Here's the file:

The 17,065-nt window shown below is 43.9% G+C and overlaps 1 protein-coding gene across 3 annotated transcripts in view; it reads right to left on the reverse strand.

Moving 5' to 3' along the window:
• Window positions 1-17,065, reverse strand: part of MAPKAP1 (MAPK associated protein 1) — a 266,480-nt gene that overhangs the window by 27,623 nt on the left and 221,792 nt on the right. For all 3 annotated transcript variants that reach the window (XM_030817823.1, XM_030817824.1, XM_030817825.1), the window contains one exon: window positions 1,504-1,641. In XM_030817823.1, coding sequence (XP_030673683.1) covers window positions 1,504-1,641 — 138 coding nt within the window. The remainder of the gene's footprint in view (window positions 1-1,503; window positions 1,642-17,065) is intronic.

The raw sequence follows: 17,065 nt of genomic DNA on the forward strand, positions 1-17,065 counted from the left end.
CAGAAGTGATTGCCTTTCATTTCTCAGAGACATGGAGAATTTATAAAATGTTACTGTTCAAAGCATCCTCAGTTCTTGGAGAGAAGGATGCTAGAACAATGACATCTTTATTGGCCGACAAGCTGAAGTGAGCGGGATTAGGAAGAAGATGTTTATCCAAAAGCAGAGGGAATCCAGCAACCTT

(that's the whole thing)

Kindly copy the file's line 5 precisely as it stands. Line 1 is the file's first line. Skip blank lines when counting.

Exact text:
CAGAAGTGATTGCCTTTCATTTCTCAGAGACATGGAGAATTTATAAAATGTTACTGTTCAAAGCATCCTCAGTTCTTGGAGAGAAGGATGCTAGAACAATGACATCTTTATTGGCCGACAAGCTGAAGTGAGCGGGATTAGGAAGAAGATGTTTATCCAAAAGCAGAGGGAATCCAGCAACCTT